Due to certain tax structure changes effective January 1, 2018, including the planned liquidation of the Company’s subsidiary, Woodman Labs Cayman, Inc., the Company’s tax provision and resulting effective tax rate for interim periods in 2018 and future years is expected to be subject to less volatility and fluctuation quarter over quarter than in 2017. Further, for both 2018 and 2017, while the Company incurred pre-tax losses in the United States and certain lower-rate jurisdictions, the Company does not expect to recognize any tax benefits on pre-tax losses in the United States due to a full valuation allowance recorded against its U.S. deferred tax assets.
During the nine months ended September 30, 2018, the Internal Revenue Service concluded its audit for the 2012 through 2015 tax years. The Closing Agreement was received on January 24, 2018 and the Company received an income tax refund of approximately $32.9 million, net of IRS adjustments, in February 2018. As a result, the Company recognized a reduction in gross unrecognized tax benefits of $26.0 million and an income tax benefit, net of valuation allowance, of approximately $2.6 million.
At September 30, 2018 and December 31, 2017, the Company’s gross unrecognized tax benefits were $33.5 million and $58.6 million, respectively. If recognized, $16.9 million of these unrecognized tax benefits (net of U.S. federal benefit) at September 30, 2018 would be recorded as a reduction of future income tax provision. These unrecognized tax benefits relate primarily to unresolved matters with taxing authorities regarding tax positions based on the Company’s interpretation of certain U.S. trial and appellate court decisions, which remain subject to appeal and therefore could be overturned in future periods and tax positions on IP transfers. Although the completion, settlement and closure of any audits is uncertain, it is reasonably possible that the total amount of unrecognized tax benefits will not materially change within the next 12 months. However, given the number of years remaining that are subject to examination, the range of the reasonably possible change cannot be estimated reliably.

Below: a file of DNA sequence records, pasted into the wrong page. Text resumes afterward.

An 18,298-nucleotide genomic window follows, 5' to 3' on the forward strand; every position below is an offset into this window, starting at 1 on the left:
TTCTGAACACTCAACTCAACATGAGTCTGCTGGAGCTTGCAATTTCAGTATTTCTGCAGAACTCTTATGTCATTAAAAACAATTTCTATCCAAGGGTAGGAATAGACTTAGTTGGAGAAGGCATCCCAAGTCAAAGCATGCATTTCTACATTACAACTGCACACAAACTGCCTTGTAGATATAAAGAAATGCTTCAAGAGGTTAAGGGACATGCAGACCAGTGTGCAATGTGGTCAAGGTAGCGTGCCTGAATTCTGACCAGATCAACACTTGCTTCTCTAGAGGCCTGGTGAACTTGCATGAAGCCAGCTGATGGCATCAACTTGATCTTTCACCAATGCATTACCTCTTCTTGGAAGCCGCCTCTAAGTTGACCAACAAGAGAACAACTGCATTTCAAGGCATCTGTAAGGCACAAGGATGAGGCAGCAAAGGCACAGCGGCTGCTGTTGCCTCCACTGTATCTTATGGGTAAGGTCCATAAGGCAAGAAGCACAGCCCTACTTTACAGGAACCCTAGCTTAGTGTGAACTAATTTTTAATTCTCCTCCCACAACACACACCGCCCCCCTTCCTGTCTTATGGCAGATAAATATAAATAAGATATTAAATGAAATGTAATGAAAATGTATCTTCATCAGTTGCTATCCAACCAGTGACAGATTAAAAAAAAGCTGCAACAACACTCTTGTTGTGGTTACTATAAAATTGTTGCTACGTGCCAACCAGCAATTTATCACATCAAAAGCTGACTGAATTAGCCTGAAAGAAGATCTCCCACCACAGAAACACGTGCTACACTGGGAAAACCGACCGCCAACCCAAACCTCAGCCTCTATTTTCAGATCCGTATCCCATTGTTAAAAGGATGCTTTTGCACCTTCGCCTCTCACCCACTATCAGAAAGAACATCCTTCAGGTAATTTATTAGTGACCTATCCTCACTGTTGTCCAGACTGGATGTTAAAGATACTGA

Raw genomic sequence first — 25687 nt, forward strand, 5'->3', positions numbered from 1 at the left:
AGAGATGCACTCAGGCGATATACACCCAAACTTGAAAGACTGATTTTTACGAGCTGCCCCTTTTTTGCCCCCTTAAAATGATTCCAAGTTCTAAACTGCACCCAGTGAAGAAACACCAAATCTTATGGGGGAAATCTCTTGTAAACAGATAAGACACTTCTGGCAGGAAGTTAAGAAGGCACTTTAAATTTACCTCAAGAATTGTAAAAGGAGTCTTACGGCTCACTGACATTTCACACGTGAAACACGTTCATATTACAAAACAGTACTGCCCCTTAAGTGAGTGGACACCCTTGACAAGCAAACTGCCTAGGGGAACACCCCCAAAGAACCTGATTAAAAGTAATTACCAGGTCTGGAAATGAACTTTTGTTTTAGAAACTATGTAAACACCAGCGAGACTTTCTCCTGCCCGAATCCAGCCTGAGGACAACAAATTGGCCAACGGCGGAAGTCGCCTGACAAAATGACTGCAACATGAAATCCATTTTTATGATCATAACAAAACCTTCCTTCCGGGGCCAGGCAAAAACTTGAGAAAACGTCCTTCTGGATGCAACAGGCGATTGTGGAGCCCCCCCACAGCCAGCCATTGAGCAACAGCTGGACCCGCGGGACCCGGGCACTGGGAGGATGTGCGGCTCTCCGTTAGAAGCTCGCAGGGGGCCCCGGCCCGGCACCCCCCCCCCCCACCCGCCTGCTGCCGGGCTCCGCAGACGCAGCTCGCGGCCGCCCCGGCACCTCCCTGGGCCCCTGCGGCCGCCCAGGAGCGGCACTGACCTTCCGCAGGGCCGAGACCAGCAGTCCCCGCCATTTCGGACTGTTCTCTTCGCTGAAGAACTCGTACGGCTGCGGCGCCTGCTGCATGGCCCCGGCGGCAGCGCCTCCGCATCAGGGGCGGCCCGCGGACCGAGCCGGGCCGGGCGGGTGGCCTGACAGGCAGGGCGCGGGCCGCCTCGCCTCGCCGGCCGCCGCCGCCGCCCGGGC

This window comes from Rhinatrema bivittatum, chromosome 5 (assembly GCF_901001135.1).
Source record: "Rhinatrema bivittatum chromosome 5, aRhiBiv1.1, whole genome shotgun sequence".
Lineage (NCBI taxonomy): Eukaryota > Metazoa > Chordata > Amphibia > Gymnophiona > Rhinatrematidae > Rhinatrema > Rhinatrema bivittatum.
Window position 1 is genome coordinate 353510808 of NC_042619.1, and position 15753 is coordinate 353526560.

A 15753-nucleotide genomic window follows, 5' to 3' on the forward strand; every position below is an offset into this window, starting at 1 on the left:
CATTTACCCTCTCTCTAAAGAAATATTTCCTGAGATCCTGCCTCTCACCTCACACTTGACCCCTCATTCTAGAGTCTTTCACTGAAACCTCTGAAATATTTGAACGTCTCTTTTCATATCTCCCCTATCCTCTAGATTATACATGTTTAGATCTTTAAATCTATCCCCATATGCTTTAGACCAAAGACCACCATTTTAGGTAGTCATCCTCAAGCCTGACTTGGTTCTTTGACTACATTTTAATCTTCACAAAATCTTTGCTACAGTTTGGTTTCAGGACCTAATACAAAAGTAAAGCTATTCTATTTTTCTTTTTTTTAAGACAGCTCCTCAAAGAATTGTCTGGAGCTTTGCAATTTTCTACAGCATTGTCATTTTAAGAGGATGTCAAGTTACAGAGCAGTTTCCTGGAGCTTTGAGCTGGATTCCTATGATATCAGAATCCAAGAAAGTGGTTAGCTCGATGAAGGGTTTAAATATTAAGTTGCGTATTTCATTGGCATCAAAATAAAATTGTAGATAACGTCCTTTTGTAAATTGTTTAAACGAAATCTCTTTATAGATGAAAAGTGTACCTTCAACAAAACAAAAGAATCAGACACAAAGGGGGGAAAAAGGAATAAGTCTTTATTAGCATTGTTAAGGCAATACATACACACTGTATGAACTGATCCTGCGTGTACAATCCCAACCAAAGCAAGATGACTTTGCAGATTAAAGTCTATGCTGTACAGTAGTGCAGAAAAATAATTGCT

U.S. Tax Reform. The Tax Cuts and Jobs Act (TCJA) of 2017, enacted on December 22, 2017, reduced the U.S. statutory tax rate from 35% to 21%, effective January 1, 2018. The TCJA also implemented a territorial tax system. Under the territorial tax system, in general, the Company’s foreign earnings would no longer be subject to tax in the U.S. As part of transitioning to the territorial tax system, the TCJA includes a mandatory deemed repatriation of all undistributed foreign earnings that are subject to a U.S. income tax. The Company estimates that the deemed repatriation will not result in any additional U.S. income tax. This estimate may be impacted by a number of additional considerations, including, but not limited to, the issuance of final regulations and the Company's ongoing analysis of the new law.

While the TCJA provides for a territorial tax system, beginning in 2018, it includes two new U.S. tax base erosion provisions, the global intangible low-taxed income (GILTI) provisions and the base-erosion and anti-abuse tax (BEAT) provisions. The GILTI provisions require the Company to include in its U.S. income tax return foreign subsidiary earnings in excess of an allowable return on the foreign subsidiary’s tangible assets. The BEAT provisions in the TCJA eliminate the deduction of certain base-erosion payments made to related foreign corporations and impose a minimum tax if greater than regular tax. The BEAT or GILTI provisions did not result in significant additional U.S. tax beginning in 2018.

On December 22, 2017, the SEC staff issued Staff Accounting Bulletin No. 118 (SAB 118) to address the application of U.S. GAAP in situations when a registrant does not have the necessary information available, prepared, or analyzed (including computations) in reasonable detail to complete the accounting for certain income tax effects of the TCJA. The Company has recognized the provisional tax impacts related to deemed repatriated earnings and the revaluation of deferred tax assets and liabilities to the extent needed and included these amounts in its consolidated financial statements for the year ended December 31, 2017. The ultimate impact may differ from these provisional amounts, possibly materially, due to, among other things, additional analysis, changes in interpretations and assumptions the Company has made, additional regulatory guidance that may be issued, and actions the Company may take as a result of the TCJA. The accounting is expected to be complete when the 2017 U.S. corporate income tax return is filed in 2018.
v3.10.0.1
Related party transactions
9 Months Ended
Sep. 30, 2018
Related Party Transactions [Abstract]  
Related party transactions
Related party transactions
The Company incurs costs for Company-related chartered aircraft fees for the use of the CEO’s private plane. The Company recorded a de minimis expense in the three and nine months ended September 30, 2018 and September 30, 2017. As of September 30, 2018 and December 31, 2017, the Company had $0.1 million and zero accounts payable associated with these aircraft fees, respectively.